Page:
What scientific publications reference Cospheric's Polystyrene Microspheres?
Here is a sample of articles that reference this product line:
Palaniappan, S., Sadacharan, C.M. & Rostama, B. Polystyrene and
Polyethylene Microplastics Decrease Cell Viability and Dysregulate
Inflammatory and Oxidative Stress Markers of MDCK and L929 Cells In
Vitro. Expo Health 14, 75–85 (2022).
Scientists treated L929 murine fibroblasts and Madin–Darby canine kidney (MDCK)
epithelial cell lines with 1 μg/mL, 10 μg/mL, or 20 μg/mL of
polyethylene (PE) or polystyrene (PS) microspheres in vitro for 6 and 24
h and measured the resulting changes in cell viability, metabolism, and
transcriptional expression of inflammatory cytokines and antioxidant
enzymes. They observed dose-dependent decreases in cell viability
corresponding to increases in doses of both PE and PS.
Zhao, S., Danley, M., Ward, J.E., Lia, D., Mincer, T., An approach for extraction, characterization and quantitation of microplastic in natural marine snow using Raman microscopy. Analytical Methods.
Researchers present a new dual density separation method employing sodium iodide
extraction followed by methanol precipitation, specifically designed for
microplastic isolation and identification in natural marine snow
Senčar. J., Hammerschmidt, N., Martins, D., Jungbauer, A. A narrow residence time incubation reactor for continuous virus inactivation based on packed beds, New Biotechnology, Volume 55, 2020, Pages 98-107, ISSN 1871-6784,
A narrow residence time distribution (RTD) is highly desirable for
continuous processes where a strict incubation time must be ensured,
such as continuous virus inactivation. A packed bed reactor
with non-porous inert beads was developed to achieve narrow RTDs. Results indicated that viruses travelled through the
column at rates independent of size. This proposal of packed beds as
incubation chambers for continuous virus inactivation is simple,
scalable, and can be realized as single-use devices.
Gray, A.D. and Weinstein, J.E. (2017), Size- and shape-dependent effects
of microplastic particles on adult daggerblade grass shrimp (Palaemonetes pugio). Environmental Toxicology and Chemistry, 36: 3074-3080.
The objective of the present study was to characterize the size- and
shape-dependent effects of microplastic particles (spheres, fibers, and
fragments) on the adult daggerblade grass shrimp (Palaemonetes pugio).
Grass shrimp were exposed to 11 sizes of plastic: spheres (30, 35, 59,
75, 83, 116, and 165 μm), fragments (34 and 93 μm), and fibers (34 and
93 μm) at a concentration of 2000 particles/400 mL (= 50 000
particles/L) for 3 h. Following exposure, grass shrimp were monitored
for survival, ingested and ventilated microplastics, and residence time.
Clark, L., DiBenedetto, M., Ouellette, N., Koseff, J. Settling of inertial nonspherical particles in wavy flow. Physical Review Fluids, 5, 124301
In this study scientists experimentally investigate the settling of plastic rods, disks,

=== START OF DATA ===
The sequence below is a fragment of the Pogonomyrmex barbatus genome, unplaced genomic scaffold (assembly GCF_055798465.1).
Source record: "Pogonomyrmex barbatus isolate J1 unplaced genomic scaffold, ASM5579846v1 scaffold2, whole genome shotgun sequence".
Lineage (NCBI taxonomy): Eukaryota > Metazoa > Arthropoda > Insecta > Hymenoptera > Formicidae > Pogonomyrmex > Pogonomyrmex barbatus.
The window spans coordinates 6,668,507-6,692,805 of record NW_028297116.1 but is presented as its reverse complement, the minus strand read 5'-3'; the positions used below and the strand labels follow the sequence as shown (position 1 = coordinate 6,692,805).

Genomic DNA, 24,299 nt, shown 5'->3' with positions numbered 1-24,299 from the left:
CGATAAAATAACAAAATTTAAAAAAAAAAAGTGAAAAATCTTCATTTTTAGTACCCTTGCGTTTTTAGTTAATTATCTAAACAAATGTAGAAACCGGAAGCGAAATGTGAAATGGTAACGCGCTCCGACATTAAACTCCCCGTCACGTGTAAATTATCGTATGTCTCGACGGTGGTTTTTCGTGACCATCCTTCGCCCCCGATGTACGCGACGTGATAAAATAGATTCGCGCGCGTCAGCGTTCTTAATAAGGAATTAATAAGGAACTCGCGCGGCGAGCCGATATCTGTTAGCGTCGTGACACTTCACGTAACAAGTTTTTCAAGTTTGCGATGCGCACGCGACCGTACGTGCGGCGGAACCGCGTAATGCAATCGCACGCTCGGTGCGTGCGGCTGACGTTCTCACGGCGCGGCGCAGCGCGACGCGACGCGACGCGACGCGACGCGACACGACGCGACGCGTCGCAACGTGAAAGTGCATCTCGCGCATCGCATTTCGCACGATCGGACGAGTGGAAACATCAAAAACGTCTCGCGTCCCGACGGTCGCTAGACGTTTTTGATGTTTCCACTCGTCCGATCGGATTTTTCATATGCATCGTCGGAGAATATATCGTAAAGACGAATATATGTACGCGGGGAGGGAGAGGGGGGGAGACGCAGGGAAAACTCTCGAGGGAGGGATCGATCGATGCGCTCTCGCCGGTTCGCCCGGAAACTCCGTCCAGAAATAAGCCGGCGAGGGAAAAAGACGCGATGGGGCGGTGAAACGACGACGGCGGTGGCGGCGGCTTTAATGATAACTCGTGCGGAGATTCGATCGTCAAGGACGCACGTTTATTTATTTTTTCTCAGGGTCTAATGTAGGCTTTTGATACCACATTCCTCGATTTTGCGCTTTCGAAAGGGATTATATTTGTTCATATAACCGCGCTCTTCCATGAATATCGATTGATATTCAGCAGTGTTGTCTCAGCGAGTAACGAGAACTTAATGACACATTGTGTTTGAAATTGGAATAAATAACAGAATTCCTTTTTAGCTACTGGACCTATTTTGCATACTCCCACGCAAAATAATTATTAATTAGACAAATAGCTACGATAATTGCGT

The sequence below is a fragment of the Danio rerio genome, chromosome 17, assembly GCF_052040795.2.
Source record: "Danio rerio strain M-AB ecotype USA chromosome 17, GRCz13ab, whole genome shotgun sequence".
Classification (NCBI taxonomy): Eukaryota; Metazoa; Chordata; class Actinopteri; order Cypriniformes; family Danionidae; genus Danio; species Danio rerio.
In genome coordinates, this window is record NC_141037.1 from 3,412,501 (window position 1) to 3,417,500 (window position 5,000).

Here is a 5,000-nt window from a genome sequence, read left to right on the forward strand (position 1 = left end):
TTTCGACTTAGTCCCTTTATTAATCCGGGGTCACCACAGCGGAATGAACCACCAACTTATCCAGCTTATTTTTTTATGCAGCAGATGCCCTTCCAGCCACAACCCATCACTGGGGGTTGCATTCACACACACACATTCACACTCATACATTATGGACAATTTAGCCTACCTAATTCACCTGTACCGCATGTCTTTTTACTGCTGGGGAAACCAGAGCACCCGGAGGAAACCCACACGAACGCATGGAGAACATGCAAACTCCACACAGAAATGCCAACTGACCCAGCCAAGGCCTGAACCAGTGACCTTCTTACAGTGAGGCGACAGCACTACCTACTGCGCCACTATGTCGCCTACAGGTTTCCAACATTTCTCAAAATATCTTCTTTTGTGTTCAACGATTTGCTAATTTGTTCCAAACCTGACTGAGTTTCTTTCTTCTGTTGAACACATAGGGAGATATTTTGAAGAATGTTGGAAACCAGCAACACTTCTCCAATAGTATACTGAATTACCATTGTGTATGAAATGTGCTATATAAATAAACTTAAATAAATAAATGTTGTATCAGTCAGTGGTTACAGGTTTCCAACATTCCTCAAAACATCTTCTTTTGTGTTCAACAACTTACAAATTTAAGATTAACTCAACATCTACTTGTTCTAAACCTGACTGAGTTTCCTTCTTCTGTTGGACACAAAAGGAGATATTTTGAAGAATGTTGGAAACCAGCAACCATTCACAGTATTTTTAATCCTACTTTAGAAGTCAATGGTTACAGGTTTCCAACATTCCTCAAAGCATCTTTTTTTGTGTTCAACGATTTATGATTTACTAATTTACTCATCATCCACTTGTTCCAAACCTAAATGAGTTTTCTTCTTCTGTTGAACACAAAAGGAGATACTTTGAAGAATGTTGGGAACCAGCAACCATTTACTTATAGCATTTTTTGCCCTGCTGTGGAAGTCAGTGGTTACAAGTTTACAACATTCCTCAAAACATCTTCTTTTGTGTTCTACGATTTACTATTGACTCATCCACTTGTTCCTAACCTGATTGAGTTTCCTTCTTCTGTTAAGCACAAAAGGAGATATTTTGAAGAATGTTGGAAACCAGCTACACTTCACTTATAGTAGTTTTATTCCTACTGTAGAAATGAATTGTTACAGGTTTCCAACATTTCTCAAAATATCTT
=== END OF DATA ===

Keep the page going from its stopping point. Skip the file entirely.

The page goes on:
and spheres in wavy flows. They find that the average vertical velocities
of the particles can both increase and decrease in waves, relative to
the particle settling velocity in quiescent flow and demonstrate that accounting for the variation of particle settling velocities with shape
and inertia in models is necessary to improve the accuracy of
predictions of the transport of microplastics in the ocean.
Nedelcu, O. T., Tibeica, C., Parvulescu, C., Sandu, T. Experiments on
dielectrophoretic handling and holographic microscopy imaging of
microparticles with targeted applications to biological cell
manipulation and visualisation. 2022 International Semiconductor Conference (CAS), Poiana Brasov, Romania, 2022, pp. 265-268.
The dielectrophoretic separation of microparticles is achieved by
controlling the applied frequencies and voltages which depend on liquid
and suspension dielectric properties. Furthermore, image acquisitions of
separated microparticles were performed by digital lensless holographic
microscopy and 3D digital image reconstruction. The results show that
suspended dielectric microparticles can be manipulated, separated, and
holographically visualized, opening the possibility to use the same
setup for living cells.
Hwang, J., Choi, D., Han, S. et al. Potential toxicity of polystyrene microplastic particles.
Scientific Reports 10, 7391 (2020).
Primary polystyrene (PS) particles were the focus of this study, and scientists investigated the potential impacts of these microplastics on human
health at the cellular level. It was determined that polystyrene particles were
potential immune stimulants that induced cytokine and chemokine
production in a size-dependent and concentration-dependent manner.
Mattioda V, Benedetti V, Tessarolo C, Oberto F, Favole A, Gallo M,
Martelli W, Crescio MI, Berio E, Masoero L, Benedetto A, Pezzolato M,
Bozzetta E, Grattarola C, Casalone C, Corona C, Giorda F.
Pro-Inflammatory and Cytotoxic Effects of Polystyrene Microplastics on
Human and Murine Intestinal Cell Lines. Biomolecules. 2023; 13(1):140.
Microplastics (MPs) are ubiquitous pollutants but, still, little is
known about their effects on human and animal health. Researchers aim
to investigate cytotoxicity, oxidative stress, inflammation and
correlated gene modulation following exposure to polystyrene
microplastics (PS-MPs) in HRT-18 and CMT-93 epithelial cell lines.
Im, J., Eom, HJ. & Choi, J. Effect of Early-Life Exposure of
Polystyrene Microplastics on Behavior and DNA Methylation in Later Life
Stage of Zebrafish.
Arch Environ Contam Toxicol 82, 558–568 (2022).
In this study, researchers investigated the neurodevelopmental toxicity of polystyrene microplastics (PSMPs) in the zebrafish Danio rerio
under different exposure scenarios. Zebrafish were exposed to PSMPs
during embryonic stage and then allowed the fish to recover. The
neurodevelopmental toxic responses were investigated using fish behavior
and behavior-related gene expression.